Workers looking to return to offices as homeworking fatigue grows, says JLL Real estate firm’s survey shows that work-life balance is now number one priority for employees
Employees want more balance in their working patterns, with the office reemerging as the primary place of work post-pandemic, as home-working fatigue grows and productivity levels decline, according to JLL’s latest Worker Preference Barometer.
A research survey of 1,500 respondents across Asia Pacific reveals that appetite for working in the office post-pandemic has grown to three days a week, compared to only two days in a similar survey JLL conducted last year. The data indicates that 68% of respondents wish to work in a hybrid model, having the flexibility to switch between the office, home and third-party location versus 74% in October 2020. Six out of 10 believe that they are more productive in the office than at home compared to 54% a year ago.
“What we’re observing is that people crave the social interaction and professional work environment that the office provides. One in two employees miss the face-to-face collaboration with colleagues, as well as access to efficient infrastructure, including good internet connectivity, ergonomic workstations and collaboration areas,” says Anthony Couse, CEO, JLL Asia Pacific.
“We’re also seeing that working from home in the long-run makes people feel stuck in an endless day of virtual meetings and work, without clear boundaries which enable them to disconnect properly. This has taken a social and mental toll for some.”
JLL’s research shows that more than half of respondents feel overwhelmed by a huge mental load and are worried about their job security, while majority of young parents (60%) have expressed that they have many personal responsibilities to cope with and are becoming disenchanted with work.
“Companies have to pay closer attention to the health and well-being of their employees now more than ever. With 90% of the workforce wanting more flexibility in choosing where and when to work, work-life balance is now being ranked as the top priority in the research, ahead of salary, and this should be considered by employers if they want to attract and retain talent,” adds Mr Couse.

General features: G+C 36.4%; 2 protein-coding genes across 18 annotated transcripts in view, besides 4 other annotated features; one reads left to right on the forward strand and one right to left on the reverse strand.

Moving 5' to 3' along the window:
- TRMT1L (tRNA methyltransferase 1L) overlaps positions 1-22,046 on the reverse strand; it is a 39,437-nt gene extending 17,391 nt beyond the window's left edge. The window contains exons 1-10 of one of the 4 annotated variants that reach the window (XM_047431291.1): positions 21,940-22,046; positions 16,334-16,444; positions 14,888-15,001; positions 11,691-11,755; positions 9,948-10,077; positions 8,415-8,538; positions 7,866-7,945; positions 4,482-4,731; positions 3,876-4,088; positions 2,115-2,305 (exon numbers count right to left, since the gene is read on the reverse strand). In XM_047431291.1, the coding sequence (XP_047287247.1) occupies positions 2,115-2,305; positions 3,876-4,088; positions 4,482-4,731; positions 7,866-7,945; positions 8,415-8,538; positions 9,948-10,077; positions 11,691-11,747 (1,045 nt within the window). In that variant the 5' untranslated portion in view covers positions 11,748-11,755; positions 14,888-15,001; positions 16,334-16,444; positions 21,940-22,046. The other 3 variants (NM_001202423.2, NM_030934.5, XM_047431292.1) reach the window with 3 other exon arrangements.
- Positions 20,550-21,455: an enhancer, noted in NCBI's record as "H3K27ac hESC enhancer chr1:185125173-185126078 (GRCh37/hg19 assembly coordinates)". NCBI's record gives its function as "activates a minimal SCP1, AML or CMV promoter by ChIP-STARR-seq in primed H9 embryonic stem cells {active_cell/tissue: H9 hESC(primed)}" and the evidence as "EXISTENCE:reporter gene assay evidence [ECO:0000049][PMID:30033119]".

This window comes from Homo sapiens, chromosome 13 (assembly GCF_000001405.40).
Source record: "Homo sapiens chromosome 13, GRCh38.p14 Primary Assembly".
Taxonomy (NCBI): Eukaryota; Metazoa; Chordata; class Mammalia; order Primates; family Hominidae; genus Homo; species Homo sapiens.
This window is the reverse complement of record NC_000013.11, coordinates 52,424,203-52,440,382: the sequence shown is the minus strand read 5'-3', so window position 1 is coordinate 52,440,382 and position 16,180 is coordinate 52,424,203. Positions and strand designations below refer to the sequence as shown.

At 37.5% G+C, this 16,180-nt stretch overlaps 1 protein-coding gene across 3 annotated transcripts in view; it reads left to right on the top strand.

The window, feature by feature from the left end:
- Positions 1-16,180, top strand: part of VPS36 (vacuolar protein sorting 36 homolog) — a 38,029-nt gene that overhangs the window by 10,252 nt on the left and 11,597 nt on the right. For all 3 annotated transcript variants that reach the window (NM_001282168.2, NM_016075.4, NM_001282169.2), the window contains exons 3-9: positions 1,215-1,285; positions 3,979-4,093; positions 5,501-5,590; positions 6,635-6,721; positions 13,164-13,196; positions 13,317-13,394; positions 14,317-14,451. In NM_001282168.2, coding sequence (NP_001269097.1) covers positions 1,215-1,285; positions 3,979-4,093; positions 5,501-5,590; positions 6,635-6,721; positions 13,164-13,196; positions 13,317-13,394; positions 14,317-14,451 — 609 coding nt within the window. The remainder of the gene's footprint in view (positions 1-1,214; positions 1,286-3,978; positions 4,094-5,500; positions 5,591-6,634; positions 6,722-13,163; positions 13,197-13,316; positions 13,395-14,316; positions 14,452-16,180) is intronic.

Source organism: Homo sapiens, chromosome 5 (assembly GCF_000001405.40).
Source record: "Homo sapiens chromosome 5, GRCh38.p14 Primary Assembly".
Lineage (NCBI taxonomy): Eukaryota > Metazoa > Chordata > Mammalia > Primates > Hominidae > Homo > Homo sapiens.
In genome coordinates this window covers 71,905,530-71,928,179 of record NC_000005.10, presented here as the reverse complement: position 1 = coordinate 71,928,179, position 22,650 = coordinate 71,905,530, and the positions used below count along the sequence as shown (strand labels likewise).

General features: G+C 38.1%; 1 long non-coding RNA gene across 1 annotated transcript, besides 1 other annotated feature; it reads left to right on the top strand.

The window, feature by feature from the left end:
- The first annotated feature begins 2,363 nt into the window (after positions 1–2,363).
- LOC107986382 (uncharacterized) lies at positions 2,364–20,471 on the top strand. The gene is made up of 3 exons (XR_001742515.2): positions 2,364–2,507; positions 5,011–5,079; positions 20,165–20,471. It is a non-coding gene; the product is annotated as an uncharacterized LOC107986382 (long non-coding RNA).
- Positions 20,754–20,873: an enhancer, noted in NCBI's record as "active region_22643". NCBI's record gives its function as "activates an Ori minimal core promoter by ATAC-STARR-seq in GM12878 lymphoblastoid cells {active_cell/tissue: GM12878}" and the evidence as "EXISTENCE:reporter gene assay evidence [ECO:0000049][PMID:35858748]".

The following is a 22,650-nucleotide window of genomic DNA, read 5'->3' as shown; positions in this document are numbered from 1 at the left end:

Human-first offices are the best way to welcome employees back
According to the survey, 92% of employees who are highly satisfied with their office environment strongly miss their offices. However, office satisfaction has also dropped significantly as employees now have renewed expectations of their office environment.
Kamya Miglani, Director, Work Dynamics Research, JLL Asia Pacific, adds: “Apart from work-life balance and salary, the pandemic has driven people to focus on what matters most in their work lives – a desire for spaces that create a strong sense of community and culture.”
The survey reveals that employees are now looking at health and wellness programmes, sustainability, learning and development, and diversity and inclusion initiatives as some of the top factors that will attract them to join or stay with an employer.
“As we start to navigate out of the pandemic, companies have an opportunity to leverage their physical office spaces to become more human-centric in supporting the employees’ diverse, evolving needs and working styles,” concludes Ms Miglani.
Michael Glancy, Country Head of JLL in Thailand, says “The office is here to stay. As businesses start to implement their new real estate strategies, Bangkok is in a prime position to lead the new way of working on both the landlord and occupier sides in Southeast Asia.”
“The abundance of high specification new office supply coming to the market and a growing number of older buildings that will be upgraded to meet more sophisticated needs of occupiers are making it more viable for companies to create a better workplace and an exciting new way of working for their people,” he adds.
For more information, download JLL’s Worker Preference Barometer.